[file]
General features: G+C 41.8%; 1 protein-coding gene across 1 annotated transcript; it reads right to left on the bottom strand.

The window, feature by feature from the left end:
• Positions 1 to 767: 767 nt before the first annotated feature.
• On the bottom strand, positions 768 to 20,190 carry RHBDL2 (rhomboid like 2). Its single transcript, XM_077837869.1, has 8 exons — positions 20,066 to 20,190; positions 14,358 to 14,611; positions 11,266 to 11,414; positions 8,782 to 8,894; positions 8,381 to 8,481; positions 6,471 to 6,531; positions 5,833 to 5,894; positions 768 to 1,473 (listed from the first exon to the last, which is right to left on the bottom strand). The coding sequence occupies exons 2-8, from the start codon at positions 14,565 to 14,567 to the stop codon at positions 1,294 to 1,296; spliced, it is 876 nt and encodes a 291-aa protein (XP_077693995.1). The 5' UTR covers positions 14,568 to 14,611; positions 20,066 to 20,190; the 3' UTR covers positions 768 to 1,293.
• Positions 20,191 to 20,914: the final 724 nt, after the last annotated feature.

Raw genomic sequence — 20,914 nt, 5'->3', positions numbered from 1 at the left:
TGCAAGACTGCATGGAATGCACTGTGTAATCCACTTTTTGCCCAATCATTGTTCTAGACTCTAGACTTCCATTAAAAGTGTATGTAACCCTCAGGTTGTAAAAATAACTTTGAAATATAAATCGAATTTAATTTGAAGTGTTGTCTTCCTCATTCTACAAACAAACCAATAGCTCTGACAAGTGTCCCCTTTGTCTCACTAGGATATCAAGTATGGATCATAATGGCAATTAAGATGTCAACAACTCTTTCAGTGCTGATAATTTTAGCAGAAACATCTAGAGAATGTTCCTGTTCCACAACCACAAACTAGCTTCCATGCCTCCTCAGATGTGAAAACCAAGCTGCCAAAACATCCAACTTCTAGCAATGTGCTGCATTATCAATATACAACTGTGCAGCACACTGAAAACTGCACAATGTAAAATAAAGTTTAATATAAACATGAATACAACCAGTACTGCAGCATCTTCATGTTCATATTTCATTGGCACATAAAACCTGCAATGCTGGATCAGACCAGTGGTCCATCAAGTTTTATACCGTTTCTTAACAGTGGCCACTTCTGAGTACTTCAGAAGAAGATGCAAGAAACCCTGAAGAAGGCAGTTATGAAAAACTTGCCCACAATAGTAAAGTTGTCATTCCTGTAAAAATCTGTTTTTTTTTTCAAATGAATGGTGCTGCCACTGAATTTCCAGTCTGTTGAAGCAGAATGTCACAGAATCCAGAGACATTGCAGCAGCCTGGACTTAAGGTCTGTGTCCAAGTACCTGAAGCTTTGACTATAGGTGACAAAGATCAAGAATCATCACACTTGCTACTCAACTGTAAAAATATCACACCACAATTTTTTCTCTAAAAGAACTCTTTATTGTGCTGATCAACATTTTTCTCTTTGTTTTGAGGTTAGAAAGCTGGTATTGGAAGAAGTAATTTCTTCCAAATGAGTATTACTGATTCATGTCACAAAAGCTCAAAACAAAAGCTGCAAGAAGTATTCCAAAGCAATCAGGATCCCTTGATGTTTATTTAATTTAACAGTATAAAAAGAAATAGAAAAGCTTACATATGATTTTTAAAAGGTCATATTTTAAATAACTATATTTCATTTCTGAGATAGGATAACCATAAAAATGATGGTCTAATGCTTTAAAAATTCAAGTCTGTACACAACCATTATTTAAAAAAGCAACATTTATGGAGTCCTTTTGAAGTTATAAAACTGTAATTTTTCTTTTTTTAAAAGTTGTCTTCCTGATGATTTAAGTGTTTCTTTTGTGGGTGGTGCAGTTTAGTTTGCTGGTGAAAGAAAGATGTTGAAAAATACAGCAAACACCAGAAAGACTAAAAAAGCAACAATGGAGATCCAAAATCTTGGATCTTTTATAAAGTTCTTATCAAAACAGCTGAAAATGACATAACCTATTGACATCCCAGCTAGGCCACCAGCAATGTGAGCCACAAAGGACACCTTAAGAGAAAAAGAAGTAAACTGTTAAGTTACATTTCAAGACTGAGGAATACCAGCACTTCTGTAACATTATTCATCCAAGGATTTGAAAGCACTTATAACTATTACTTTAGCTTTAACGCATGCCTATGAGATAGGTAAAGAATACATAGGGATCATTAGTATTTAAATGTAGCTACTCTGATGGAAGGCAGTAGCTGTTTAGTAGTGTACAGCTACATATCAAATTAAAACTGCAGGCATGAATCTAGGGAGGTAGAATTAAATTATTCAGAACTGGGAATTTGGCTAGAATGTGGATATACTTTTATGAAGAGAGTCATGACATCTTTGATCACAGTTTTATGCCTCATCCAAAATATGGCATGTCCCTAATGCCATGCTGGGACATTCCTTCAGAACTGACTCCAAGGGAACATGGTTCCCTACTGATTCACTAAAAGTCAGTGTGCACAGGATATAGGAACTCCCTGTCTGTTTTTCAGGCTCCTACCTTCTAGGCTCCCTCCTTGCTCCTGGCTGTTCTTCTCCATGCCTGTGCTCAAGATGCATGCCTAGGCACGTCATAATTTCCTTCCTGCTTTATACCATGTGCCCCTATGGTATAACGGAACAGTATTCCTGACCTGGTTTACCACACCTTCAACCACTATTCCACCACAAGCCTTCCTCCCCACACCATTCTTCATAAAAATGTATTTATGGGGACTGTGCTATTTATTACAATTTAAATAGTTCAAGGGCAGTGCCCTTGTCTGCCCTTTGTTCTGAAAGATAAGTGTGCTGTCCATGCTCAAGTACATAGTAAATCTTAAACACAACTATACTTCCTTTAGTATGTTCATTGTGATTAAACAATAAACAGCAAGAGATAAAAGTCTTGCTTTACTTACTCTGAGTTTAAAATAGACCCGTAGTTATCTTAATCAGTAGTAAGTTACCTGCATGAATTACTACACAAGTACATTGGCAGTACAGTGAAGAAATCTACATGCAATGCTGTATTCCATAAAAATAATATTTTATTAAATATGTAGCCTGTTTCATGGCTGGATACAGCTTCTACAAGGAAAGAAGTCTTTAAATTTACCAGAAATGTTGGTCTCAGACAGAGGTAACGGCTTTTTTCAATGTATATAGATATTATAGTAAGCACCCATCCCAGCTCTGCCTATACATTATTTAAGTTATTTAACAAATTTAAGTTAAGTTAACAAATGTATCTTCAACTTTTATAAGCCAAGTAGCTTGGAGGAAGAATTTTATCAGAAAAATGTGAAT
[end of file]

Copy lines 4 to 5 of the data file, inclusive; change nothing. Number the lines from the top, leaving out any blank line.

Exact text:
• On the bottom strand, positions 768 to 20,190 carry RHBDL2 (rhomboid like 2). Its single transcript, XM_077837869.1, has 8 exons — positions 20,066 to 20,190; positions 14,358 to 14,611; positions 11,266 to 11,414; positions 8,782 to 8,894; positions 8,381 to 8,481; positions 6,471 to 6,531; positions 5,833 to 5,894; positions 768 to 1,473 (listed from the first exon to the last, which is right to left on the bottom strand). The coding sequence occupies exons 2-8, from the start codon at positions 14,565 to 14,567 to the stop codon at positions 1,294 to 1,296; spliced, it is 876 nt and encodes a 291-aa protein (XP_077693995.1). The 5' UTR covers positions 14,568 to 14,611; positions 20,066 to 20,190; the 3' UTR covers positions 768 to 1,293.
• Positions 20,191 to 20,914: the final 724 nt, after the last annotated feature.